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Blacklisted helmer Berry, 82, dead

Director was in the late-editing stages on 'Bosman'

John Berry, a blacklisted director whose career spanned from working with Orson Welles’ Mercury Theater Troupe in the 1930s to his upcoming film adaptation of Athol Fugard’s “Bosman and Lena,” died Monday in Paris after a bout with pleurisy. He was 82.

Berry was born Jak Szold in the Bronx, N.Y. His father emigrated from a part of Poland ruled by the Austro-Hungarian Empire. (Coincidentally, this is the same Polish region where Billy Wilder was born and in 1943 Berry was Wilder’s assistant on “Double Indemnity.”)

Though Berry performed in public at age 4 and was a standup vaudeville comedian before his teens, his big break was joining the Mercury Troupe when he was 20 in 1937.

Berry became so close to Welles that he later remembered the actor-director as his “spiritual father.” He acted in the Mercury’s modern-dress version of “Julius Caesar,” played Poins to Welles’ Falstaff in “Five Kings” and stage-managed Richard Wright’s “Native Son.” When Welles went to Hollywood to direct “Citizen Kane,” Berry remained in New York to manage the theater company.

Berry soon came West himself and, after working with Wilder, was hired by another Mercury alum, John Houseman, to replace Howard Clurman as director on Par’s “Miss Susie Slagle’s” with Lillian Gish and Veronica Lake. After this came “From This Day Forward” with Joan Fontaine and “Cross My Heart” with Betty Hutton.

In 1951 Berry directed John Garfield’s last film, the film noir “He Ran All the Way,” whose title has a certain real-life parallel, as at almost the same time Berry fled the United States for France to avoid testifying before the House Un-American Activities Committee. Years later, Berry said he thought he’d be gone three or four months. In fact, he and Garfield were planning to team next on “The Man With the Golden Arm.”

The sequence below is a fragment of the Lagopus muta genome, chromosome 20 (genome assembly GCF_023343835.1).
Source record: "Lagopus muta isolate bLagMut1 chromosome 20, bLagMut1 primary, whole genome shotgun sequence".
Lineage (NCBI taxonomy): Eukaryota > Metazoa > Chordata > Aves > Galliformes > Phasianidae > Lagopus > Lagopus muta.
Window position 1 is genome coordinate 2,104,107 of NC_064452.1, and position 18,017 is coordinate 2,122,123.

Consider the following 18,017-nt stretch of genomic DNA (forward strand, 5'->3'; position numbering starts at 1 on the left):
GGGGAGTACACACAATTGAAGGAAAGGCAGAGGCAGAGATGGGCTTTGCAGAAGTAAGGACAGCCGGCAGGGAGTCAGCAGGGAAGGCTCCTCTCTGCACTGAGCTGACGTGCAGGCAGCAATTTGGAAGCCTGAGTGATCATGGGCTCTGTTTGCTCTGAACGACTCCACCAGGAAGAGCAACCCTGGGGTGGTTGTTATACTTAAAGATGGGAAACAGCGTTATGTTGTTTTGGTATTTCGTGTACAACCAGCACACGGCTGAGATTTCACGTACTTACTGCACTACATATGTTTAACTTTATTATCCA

However, Garfield died of a heart attack the night before he was to testify before HUAC and it would be 11 years before Berry returned to the United States.

Not speaking French when he arrived, Berry was more or less obliged to take whatever work he could get and his output was understandably variable. Among the films he directed were “Tomango” with Dorothy Dandridge, “Ca va Bardar” and “Je Suis un Sentimental” both with Eddie Constantine and “Don Juan.”

When Berry returned to the United States, he directed major New York dramatic television series, including “Eastside Westside” and “The Defenders.”

In film, his biggest critical hit was 1974’s “Claudine,” which starred Diahann Carroll, who won an Oscar nomination, and James Earl Jones. Unfortunately he followed this with two pics that did not turn out well: “Thieves” with Marlo Thomas and “The Bad News Bears Go to Japan,” which ended the series.

At the time of his death, Berry was in the late-editing stages on “Bosman and Lena,” which was lensed in South Africa in May and June and stars Danny Glover and Angela Bassett. Berry directed the original American production of the play in New York in 1970. Over the past two decades, he also directed many theater productions in Paris and London.

Berry is survived by his first wife, Gladys; his second wife, Myriam Boyer; his sons, Dennis and Arnie; and his daughter, Jan.

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